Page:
The Children of Odin The Book of Northern Myths
Page: 66He would have to catch the pike and hold him till the treasure was given for ransom. As he watched the pike became aware of him. Suddenly he flung himself forward in the water and went with speed down the stream.
Not with his hands and not with any hook and line could Loki catch that pike. How, then, could he take him? Only with a net that was woven by magic. Then Loki thought of where he might get such a net.
Ran, the wife of old Ægir, the Giant King of the Sea, had a net that was woven by magic. In it she took all that was wrecked on the sea. Loki thought of Ran's net and he turned and went back to Ægir's hall to ask for the Queen. But Ran was seldom in her husband's dwelling. She was now down by the rocks of the sea.
He found Ran, the cold Queen, standing in the flow of the sea, drawing out of the depths with the net that she[Pg 141] held in her hands every piece of treasure that was washed that way. She had made a heap of the things she had drawn out of the sea, corals and amber, and bits of gold and silver, but still she was plying her net greedily.
"Thou knowst me, Ægir's wife," said Loki to her.
"I know thee, Loki," said Queen Ran.
"Lend me thy net," said Loki.
"That I will not do," said Queen Ran.
"Lend me thy net that I may catch Andvari the Dwarf who boasts that he has a greater treasure than ever thou wilt take out of the sea," said Loki.
The cold Queen of the sea ceased plying her net. She looked at Loki steadily. Yes, if he were going to catch Andvari she would lend her net to him. She hated all the Dwarfs because this one and that one had told her they had greater treasures than ever she would be mistress of. But especially she hated Andvari, the Dwarf who had the greatest treasure in the nine worlds.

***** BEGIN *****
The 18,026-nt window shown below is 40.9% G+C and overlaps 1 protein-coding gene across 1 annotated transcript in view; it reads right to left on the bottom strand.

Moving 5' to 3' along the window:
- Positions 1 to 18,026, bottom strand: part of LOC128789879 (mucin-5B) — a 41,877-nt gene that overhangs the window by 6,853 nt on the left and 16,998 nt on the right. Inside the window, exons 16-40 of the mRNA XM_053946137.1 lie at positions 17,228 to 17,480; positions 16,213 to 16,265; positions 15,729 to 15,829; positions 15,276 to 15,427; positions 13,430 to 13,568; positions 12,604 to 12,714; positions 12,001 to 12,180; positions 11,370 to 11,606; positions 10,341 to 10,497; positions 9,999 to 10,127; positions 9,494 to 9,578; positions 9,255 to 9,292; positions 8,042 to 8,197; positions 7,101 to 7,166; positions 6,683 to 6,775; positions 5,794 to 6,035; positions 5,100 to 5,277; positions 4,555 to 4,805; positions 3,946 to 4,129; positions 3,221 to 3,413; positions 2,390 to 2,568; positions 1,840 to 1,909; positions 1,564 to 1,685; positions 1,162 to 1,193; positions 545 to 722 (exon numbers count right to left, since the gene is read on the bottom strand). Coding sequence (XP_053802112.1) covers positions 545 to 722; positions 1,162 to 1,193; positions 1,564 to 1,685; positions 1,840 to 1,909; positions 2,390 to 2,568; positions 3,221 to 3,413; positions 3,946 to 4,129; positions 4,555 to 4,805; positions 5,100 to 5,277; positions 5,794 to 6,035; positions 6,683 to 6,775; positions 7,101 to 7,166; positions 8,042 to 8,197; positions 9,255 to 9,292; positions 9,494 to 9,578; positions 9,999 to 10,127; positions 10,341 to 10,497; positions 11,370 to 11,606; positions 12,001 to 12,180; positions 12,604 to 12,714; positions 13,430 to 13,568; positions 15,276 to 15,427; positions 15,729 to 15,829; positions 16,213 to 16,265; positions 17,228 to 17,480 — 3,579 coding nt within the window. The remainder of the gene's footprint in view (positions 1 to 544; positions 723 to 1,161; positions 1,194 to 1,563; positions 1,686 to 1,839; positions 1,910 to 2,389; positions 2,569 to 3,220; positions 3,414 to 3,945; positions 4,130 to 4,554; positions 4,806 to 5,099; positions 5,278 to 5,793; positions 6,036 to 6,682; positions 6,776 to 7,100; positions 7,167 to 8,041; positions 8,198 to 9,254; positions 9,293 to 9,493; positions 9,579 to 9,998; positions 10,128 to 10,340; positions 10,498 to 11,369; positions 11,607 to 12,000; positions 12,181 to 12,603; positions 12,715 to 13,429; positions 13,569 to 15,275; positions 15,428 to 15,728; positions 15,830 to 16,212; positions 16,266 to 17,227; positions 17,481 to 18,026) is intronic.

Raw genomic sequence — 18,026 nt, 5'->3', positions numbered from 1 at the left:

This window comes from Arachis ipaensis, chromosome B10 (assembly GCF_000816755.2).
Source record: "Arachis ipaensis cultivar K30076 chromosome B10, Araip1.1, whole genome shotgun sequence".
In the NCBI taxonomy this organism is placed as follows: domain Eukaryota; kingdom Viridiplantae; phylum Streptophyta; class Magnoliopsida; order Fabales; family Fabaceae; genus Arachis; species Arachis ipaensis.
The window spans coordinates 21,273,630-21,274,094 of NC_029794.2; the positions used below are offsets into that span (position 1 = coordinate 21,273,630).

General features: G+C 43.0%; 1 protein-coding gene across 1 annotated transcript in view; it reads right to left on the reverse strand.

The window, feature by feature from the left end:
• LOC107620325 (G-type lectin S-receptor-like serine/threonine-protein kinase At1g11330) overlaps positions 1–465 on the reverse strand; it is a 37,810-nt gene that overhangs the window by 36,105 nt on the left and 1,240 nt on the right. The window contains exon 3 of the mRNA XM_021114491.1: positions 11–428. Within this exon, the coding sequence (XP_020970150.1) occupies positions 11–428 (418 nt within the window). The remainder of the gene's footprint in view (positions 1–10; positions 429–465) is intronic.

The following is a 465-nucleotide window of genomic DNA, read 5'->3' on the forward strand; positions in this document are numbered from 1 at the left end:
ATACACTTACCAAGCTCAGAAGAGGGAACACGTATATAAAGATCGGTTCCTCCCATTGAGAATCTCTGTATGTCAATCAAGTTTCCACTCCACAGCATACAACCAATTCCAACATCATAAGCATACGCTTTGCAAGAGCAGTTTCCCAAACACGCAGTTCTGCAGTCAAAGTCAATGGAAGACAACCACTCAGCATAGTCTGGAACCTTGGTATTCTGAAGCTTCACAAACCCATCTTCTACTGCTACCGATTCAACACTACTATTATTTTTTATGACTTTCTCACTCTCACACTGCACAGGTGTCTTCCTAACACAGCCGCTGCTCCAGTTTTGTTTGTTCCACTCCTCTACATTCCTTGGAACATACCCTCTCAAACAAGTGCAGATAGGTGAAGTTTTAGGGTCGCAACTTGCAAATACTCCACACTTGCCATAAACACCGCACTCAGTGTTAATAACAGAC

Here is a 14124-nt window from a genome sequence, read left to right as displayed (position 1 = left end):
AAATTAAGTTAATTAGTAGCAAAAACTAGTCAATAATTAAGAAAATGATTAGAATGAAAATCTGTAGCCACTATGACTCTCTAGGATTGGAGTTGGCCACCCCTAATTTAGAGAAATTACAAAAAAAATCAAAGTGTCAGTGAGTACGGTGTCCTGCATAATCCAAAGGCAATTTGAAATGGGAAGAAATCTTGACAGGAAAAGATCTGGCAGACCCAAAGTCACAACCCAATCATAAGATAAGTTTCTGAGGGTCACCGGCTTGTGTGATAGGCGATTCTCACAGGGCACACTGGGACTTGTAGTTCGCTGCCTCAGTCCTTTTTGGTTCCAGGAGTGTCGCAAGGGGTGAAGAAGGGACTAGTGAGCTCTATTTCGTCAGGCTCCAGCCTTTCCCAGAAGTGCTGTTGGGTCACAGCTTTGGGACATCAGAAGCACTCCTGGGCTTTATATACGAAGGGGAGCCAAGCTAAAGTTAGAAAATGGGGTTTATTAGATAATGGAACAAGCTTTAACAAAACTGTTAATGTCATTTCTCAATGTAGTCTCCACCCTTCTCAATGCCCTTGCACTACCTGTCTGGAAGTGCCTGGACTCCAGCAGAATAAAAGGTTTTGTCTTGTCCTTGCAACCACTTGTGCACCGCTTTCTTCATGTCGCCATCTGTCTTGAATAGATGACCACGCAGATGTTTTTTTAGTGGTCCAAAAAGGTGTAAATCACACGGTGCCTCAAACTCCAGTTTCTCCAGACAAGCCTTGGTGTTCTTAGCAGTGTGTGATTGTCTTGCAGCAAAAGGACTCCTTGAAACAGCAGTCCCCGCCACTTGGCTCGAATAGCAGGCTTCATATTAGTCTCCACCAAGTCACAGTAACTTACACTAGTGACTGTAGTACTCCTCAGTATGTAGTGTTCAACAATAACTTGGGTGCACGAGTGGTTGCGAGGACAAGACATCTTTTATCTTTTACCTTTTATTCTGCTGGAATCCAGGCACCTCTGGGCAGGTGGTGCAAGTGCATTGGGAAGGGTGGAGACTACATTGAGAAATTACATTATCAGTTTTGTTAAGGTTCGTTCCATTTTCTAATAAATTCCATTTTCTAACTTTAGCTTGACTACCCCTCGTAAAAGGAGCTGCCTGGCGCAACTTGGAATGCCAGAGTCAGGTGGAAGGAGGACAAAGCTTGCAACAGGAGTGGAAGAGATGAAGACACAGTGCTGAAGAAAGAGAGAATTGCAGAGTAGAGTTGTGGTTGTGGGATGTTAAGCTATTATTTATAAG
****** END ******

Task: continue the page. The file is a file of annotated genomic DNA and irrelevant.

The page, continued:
"There is nothing more to gather here," she said, "and if thou wilt swear to bring me back my net by tomorrow I shall lend it to you."
"I swear by the sparks of Muspelheim that I will bring thy net back to thee by tomorrow, O Queen of Ægir," Loki cried. Then Ran put into his hands the Magic Net. Back then he went to where the Dwarf, transformed, was guarding his wondrous hoard.
Dark was the pool in which Andvari floated as a pike; dark it was, but to him it was all golden with the light of his wondrous treasure. For the sake of this hoard he had[Pg 142] given up his companionship with the Dwarfs and his delight in making and shaping the things of their workmanship. For the sake of his hoard he had taken on himself the dumbness and deafness of a fish.